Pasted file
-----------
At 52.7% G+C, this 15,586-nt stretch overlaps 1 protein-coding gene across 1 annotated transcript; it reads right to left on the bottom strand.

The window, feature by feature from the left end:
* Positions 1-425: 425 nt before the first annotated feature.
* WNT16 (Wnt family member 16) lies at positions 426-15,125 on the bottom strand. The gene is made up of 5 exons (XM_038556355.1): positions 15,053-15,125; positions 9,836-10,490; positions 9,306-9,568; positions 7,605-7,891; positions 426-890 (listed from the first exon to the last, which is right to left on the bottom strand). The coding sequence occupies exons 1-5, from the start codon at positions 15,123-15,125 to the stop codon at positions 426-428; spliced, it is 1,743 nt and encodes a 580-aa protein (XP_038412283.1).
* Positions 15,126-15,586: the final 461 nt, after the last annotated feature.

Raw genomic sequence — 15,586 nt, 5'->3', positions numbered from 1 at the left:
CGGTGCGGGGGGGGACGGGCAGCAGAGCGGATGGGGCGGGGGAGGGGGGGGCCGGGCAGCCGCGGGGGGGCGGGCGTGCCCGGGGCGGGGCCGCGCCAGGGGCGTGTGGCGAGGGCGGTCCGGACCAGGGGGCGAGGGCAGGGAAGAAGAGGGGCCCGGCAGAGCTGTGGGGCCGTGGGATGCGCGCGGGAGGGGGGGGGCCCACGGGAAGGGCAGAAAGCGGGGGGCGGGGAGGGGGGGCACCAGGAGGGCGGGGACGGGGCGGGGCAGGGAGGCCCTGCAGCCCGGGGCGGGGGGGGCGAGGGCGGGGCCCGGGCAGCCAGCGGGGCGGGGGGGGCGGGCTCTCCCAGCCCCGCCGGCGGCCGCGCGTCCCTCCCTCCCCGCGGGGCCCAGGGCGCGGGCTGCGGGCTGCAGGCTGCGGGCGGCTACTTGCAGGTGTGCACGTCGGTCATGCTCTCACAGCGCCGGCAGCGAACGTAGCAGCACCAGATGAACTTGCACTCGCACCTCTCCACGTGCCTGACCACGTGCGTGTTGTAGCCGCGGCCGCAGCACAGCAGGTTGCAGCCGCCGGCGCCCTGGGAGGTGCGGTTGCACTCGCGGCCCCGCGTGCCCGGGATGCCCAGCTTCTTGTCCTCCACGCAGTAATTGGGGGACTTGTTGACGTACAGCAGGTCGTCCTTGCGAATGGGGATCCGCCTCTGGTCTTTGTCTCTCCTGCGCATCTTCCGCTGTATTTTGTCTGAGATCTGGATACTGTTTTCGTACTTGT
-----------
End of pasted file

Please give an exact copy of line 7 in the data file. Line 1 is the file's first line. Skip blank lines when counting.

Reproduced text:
CGGTGCGGGGGGGGACGGGCAGCAGAGCGGATGGGGCGGGGGAGGGGGGGGCCGGGCAGCCGCGGGGGGGCGGGCGTGCCCGGGGCGGGGCCGCGCCAGGGGCGTGTGGCGAGGGCGGTCCGGACCAGGGGGCGAGGGCAGGGAAGAAGAGGGGCCCGGCAGAGCTGTGGGGCCGTGGGATGCGCGCGGGAGGGGGGGGGCCCACGGGAAGGGCAGAAAGCGGGGGGCGGGGAGGGGGGGCACCAGGAGGGCGGGGACGGGGCGGGGCAGGGAGGCCCTGCAGCCCGGGGCGGGGGGGGCGAGGGCGGGGCCCGGGCAGCCAGCGGGGCGGGGGGGGCGGGCTCTCCCAGCCCCGCCGGCGGCCGCGCGTCCCTCCCTCCCCGCGGGGCCCAGGGCGCGGGCTGCGGGCTGCAGGCTGCGGGCGGCTACTTGCAGGTGTGCACGTCGGTCATGCTCTCACAGCGCCGGCAGCGAACGTAGCAGCACCAGATGAACTTGCACTCGCACCTCTCCACGTGCCTGACCACGTGCGTGTTGTAGCCGCGGCCGCAGCACAGCAGGTTGCAGCCGCCGGCGCCCTGGGAGGTGCGGTTGCACTCGCGGCCCCGCGTGCCCGGGATGCCCAGCTTCTTGTCCTCCACGCAGTAATTGGGGGACTTGTTGACGTACAGCAGGTCGTCCTTGCGAATGGGGATCCGCCTCTGGTCTTTGTCTCTCCTGCGCATCTTCCGCTGTATTTTGTCTGAGATCTGGATACTGTTTTCGTACTTGT